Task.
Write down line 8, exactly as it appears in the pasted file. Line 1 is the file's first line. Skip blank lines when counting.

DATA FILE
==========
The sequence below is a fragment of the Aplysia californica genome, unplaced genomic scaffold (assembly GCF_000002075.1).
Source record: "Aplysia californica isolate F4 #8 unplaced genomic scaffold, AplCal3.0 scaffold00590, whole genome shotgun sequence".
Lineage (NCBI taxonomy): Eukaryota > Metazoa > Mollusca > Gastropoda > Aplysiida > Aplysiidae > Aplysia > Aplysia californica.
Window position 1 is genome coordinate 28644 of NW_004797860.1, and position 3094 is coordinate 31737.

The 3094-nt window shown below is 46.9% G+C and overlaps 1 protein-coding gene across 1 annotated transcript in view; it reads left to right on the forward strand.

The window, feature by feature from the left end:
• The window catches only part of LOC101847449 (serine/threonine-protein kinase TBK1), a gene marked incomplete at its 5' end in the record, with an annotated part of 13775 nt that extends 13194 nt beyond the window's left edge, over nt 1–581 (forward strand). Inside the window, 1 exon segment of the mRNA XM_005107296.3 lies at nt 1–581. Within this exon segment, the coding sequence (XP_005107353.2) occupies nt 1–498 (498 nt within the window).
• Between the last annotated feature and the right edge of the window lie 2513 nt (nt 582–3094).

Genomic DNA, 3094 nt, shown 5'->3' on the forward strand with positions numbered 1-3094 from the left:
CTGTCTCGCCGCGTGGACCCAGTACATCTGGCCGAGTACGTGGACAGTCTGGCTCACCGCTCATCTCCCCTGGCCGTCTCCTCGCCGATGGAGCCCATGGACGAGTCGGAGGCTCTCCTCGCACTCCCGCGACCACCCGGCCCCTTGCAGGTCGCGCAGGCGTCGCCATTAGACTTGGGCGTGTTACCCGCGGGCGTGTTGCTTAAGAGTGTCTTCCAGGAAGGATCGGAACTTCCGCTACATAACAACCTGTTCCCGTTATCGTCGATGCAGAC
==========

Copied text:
• Between the last annotated feature and the right edge of the window lie 2513 nt (nt 582–3094).